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Merkel's offer a ray of hope

China Daily | Updated: 2017-09-12 07:20

Merkel's offer a ray of hope

German Chancellor Angela Merkel and Poland's Prime Minister Beata Szydlo during a press conference in Warsaw, Poland February 7, 2017. [Photo/Agencies]


Today even the most sanguine geopolitical analyst would have to concede the Korean Peninsula nuclear crisis has reached the most critical, if not the most dangerous, stage. Despite years of international efforts to put a brake on the Democratic People's Republic of Korea's ambitious nuclear program-through the Six-Party Talks or the many rounds of sanctions imposed by the United Nations and some countries-the country's nuclear and missile program seems close to completion.

Given these facts, new ideas and the involvement of new parties are needed to resolve the Korean Peninsula crisis.

It is thus welcome news that German Chancellor Angela Merkel is ready to play a diplomatic mediator's role to help break the peninsula deadlock. In an interview with a German newspaper, published on Sunday, Merkel said: "If our participation in talks is wanted, I will say yes immediately." Merkel referred to the negotiations that led to Iran curtailing its nuclear program as a "possible format" for resolving the DPRK nuclear issue.

A week earlier Switzerland had offered to mediate between the rival parties, and on Friday China asked France to play a "constructive role" in helping ease the situation on the peninsula.

Merkel's suggestion echoes the rational voices in the international community that the DPRK nuclear issue should be resolved through peaceful consultations, and that war should never be an option. But for her "format" to work, Pyongyang and Washington, the two sides directly involved in the conflict, have to make some compromises.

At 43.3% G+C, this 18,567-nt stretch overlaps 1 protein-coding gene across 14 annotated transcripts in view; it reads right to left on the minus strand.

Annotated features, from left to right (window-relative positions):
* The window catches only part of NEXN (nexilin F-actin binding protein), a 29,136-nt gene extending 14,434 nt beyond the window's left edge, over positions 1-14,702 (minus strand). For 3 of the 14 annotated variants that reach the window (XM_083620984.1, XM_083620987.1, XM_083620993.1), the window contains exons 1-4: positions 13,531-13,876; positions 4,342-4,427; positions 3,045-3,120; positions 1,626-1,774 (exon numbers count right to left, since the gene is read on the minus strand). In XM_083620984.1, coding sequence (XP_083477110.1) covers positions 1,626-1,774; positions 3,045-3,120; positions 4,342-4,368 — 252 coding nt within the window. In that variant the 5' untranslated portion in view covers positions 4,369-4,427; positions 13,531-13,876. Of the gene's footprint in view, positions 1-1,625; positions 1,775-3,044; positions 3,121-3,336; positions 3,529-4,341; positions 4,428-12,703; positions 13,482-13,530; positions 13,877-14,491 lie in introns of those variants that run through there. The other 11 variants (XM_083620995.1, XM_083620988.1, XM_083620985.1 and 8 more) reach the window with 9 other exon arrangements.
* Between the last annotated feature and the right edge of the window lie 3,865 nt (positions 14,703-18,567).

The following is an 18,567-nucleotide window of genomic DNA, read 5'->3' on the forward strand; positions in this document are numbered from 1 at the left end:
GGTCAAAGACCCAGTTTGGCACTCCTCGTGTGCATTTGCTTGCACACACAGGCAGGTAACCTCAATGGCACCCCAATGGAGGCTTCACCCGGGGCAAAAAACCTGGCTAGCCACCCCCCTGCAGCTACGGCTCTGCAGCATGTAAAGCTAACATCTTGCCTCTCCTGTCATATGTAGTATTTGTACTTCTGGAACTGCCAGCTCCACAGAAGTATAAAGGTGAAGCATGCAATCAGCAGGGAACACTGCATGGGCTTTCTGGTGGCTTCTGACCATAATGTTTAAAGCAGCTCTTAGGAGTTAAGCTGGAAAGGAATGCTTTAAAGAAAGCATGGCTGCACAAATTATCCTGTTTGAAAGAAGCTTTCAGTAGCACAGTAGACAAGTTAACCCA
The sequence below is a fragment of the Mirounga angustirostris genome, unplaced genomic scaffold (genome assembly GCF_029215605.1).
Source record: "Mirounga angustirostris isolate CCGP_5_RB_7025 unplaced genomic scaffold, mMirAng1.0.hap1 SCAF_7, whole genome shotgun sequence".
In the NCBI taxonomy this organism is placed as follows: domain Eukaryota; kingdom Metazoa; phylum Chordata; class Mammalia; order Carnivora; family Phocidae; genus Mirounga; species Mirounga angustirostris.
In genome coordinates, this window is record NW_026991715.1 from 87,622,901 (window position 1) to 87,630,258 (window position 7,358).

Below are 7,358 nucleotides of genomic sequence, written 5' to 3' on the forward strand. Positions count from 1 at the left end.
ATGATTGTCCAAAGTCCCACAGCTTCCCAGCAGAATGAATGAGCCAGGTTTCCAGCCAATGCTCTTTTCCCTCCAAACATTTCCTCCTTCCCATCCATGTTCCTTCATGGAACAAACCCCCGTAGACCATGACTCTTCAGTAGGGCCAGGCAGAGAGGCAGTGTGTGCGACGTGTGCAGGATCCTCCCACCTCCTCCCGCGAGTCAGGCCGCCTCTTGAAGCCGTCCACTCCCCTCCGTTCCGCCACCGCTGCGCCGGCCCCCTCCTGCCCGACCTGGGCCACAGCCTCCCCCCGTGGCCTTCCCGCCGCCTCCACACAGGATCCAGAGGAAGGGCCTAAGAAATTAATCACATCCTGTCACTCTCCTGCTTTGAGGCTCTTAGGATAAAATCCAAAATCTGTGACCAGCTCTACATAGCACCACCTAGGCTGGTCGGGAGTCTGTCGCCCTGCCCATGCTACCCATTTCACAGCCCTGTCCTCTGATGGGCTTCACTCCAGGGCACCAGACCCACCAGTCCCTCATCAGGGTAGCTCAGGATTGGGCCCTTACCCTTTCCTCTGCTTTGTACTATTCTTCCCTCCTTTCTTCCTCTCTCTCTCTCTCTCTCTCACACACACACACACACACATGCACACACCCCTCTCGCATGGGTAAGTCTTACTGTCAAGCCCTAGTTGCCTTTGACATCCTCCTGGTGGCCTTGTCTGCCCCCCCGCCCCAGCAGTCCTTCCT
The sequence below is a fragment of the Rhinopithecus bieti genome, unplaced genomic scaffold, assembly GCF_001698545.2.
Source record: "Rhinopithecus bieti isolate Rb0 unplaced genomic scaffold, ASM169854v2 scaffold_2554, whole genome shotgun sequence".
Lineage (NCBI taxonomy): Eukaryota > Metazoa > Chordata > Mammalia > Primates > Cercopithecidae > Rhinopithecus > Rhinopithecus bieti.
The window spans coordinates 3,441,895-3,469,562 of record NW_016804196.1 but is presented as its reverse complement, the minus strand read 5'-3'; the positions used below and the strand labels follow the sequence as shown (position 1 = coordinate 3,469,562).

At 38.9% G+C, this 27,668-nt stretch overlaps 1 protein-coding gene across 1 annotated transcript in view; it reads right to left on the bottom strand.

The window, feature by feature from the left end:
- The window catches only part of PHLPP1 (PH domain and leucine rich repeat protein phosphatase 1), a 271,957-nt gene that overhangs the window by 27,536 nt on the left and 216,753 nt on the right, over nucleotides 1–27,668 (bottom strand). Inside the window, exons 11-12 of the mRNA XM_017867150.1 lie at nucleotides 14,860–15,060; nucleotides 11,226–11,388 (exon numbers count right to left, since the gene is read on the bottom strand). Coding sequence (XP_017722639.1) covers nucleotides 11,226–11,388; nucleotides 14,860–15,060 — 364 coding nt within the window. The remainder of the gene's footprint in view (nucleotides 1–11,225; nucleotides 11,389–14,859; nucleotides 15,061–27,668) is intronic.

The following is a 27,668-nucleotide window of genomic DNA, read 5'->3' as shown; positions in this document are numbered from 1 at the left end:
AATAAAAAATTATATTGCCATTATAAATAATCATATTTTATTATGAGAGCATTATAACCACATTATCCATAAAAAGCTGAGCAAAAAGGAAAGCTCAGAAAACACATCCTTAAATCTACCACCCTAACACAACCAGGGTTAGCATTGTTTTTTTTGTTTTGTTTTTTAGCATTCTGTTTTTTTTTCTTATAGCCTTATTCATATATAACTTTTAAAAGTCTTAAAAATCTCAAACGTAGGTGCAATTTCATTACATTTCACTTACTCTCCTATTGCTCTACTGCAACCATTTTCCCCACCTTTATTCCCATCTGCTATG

Neither side has shown any signs of budging from its rigid stance, though. And the "dual suspension" proposed by China and Russiathe DPRK suspends its nuclear and missile tests in exchange for the United States and the Republic of Korea suspending their joint military drills-seems to have fallen on deaf ears, and the vicious circle of rising tensions and increasing provocations continues.

But since Germany has no direct interest in the conflict, Merkel may be in a better position to help ease Pyongyang's existential worries, which have intensified due to the dramatic changes in the international situation after the end of the Cold War and decades of self-imposed isolation.

Although it is far too early to say whether Merkel's sedate diplomacy would help stabilize the Korean Peninsula, the efforts made by Germany, and other countries, in the pursuit of a peaceful resolution to the DPRK issue will help build mutual trust and reduce the chances of war. Any effort toward that goal is highly commendable.

 

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